How Maximize Your Obamacare Subsidy

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If your income is below a certain level and you’re eligible to buy healthcare from the health insurance marketplace, you may be able to get your monthly premium subsidized under the Affordable Care Act. Many people think of this as something you automatically do or don’t get, but you can take a few steps to increase your subsidy.

Add Money to Your Retirement Accounts

When you add money to a traditional IRA or a 401(k) plan, this reduces your Adjust Gross Income. The lower your Adjusted Gross Income is, the higher your subsidy might be.

Keep in mind that you usually have until your tax filing deadline to add more money to your IRA. Even if you already paid for your health insurance during the year, you can still get money back. If increasing your subsidy means that you paid more for health insurance than you should have, you get the ACA subsidy in the form of a refundable tax credit when you file your tax return. This means you either get a bigger refund or, if you owe money, you won’t have to write as big of a check.

Add Money to Your HSA

If you contribute to a health savings account (HSA), this can also reduce your Adjusted Gross Income. This can increase your subsidy the same way Traditional IRA contributions can.

Of course, contributing to an HSA takes a little more planning. You can only use an HSA if you selected a health insurance plan that meets the requirements. If you didn’t select an eligible plan this year, you might want to consider choosing one next year.

Defer Income Until Next Year

If you know that your household income will be higher next year and perhaps make you ineligible for a subsidy no matter what, you can legally lower this year’s income by deferring some of your income until January. What you’re trying to do is lower your Adjusted Gross Income for this year so that your subsidy is even larger.

You have to be careful, because it’s not as simple as just waiting to pick up your last check or not cashing it until January 1st. Any money that’s already in your control in December gets taxed in that year. However, if you wait to invoice a big client until the new year, offer extended payment terms at the end of the year, or delay delivering what you sold until the new year, that can help push income until next year.

Why the Most People Never Maximize Their Obamacare Subsidies

The reasons here are pretty simple. The hardest part about doing anything that will increase your Obamacare subsidy is the planning. You have to know how much money you’re going to make next year, which can be difficult if you don’t see any projected income yet or haven’t made any concrete decisions about what work you’ll take on in January or February.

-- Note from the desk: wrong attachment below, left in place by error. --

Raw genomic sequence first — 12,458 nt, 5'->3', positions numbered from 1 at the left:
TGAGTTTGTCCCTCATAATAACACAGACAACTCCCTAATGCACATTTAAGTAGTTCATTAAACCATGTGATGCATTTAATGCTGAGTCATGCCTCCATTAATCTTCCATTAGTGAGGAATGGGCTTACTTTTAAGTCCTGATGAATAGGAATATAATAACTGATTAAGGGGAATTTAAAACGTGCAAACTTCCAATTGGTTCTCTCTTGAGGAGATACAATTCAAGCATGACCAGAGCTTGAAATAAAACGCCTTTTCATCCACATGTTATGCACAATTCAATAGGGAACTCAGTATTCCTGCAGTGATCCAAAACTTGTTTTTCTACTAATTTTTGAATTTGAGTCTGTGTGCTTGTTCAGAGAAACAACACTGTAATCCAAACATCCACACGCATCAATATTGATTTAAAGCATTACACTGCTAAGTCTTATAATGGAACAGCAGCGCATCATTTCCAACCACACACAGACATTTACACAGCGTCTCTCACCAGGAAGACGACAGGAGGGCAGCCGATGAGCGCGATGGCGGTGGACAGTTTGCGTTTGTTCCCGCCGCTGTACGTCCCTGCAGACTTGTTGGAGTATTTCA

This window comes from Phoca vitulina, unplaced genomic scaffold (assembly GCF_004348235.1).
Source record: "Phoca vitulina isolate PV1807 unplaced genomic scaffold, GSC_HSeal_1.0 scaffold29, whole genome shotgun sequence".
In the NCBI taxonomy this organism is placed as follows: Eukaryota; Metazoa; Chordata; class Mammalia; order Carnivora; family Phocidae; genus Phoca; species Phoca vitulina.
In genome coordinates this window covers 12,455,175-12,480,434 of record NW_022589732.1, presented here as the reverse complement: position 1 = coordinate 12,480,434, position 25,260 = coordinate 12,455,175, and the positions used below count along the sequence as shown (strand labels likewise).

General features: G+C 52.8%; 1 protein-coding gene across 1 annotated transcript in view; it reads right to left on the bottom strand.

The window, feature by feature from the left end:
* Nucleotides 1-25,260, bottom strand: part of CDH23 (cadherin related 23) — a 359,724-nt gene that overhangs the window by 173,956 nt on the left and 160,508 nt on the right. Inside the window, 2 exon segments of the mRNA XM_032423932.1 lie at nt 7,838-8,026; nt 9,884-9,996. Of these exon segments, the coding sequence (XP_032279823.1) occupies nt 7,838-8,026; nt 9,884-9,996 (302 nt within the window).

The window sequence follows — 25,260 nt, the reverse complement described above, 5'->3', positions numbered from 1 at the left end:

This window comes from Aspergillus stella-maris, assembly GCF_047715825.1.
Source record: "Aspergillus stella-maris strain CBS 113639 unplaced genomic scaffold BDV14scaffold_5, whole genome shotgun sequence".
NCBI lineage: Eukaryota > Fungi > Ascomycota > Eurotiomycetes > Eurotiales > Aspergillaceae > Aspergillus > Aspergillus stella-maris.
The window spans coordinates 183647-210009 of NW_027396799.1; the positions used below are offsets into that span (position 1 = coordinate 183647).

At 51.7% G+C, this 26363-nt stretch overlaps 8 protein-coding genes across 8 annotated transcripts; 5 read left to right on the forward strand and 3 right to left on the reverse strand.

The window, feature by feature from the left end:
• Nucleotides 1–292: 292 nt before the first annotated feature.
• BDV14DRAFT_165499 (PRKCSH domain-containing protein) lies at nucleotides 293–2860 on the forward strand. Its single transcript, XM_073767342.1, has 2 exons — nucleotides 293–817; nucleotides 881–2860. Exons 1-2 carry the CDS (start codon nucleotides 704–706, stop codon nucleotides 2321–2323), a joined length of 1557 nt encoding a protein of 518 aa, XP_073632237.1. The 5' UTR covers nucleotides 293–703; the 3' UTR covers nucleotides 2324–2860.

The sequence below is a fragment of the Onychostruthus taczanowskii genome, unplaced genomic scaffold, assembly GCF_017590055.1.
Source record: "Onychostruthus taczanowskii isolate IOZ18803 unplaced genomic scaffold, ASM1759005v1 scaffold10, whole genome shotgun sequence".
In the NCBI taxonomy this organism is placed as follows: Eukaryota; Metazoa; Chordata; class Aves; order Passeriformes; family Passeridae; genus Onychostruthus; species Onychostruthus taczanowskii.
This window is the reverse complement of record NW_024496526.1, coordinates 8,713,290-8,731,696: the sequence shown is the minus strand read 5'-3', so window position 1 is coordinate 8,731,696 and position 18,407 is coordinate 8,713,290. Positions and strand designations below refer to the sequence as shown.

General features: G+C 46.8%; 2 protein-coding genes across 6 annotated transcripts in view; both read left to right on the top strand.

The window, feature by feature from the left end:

Like other tax moves, you may not be able to predict everything with certainty. You also never want to turn down a dollar to save a quarter in taxes. However, just a little extra planning ahead can potentially save you hundreds or thousands of dollars.

Is There any Danger of Maximizing your Obamacare Subsidy?

The main downside to increasing your Obamacare subsidy is that you usually do it by moving income from one year to another. This means that you might pay lower taxes and get a bigger subsidy this year but pay more taxes and get a lower subsidy in the future.

You may need to think about things like how you expect your annual income to change in the future. You also need to consider other implications for any tax moves you make like changing your tax bracket, changing your eligibility for other credits, or changing your eligibility for other government assistance.

As is the case with most things, it is important to talk to your tax professional before making any moves that may affect your taxes. Doing so can help you maximize your savings and avoid any unintended consequences.

Need personal help? Click here for additional free resources or to find an accountant, attorney, or other professional near youRemember: This blog post and the comments provide generalized information that may be out of date or inaccurate for your situation. Always schedule a personal consultation with an appropriate licensed professional in your area before taking action. For full terms of use, click here.

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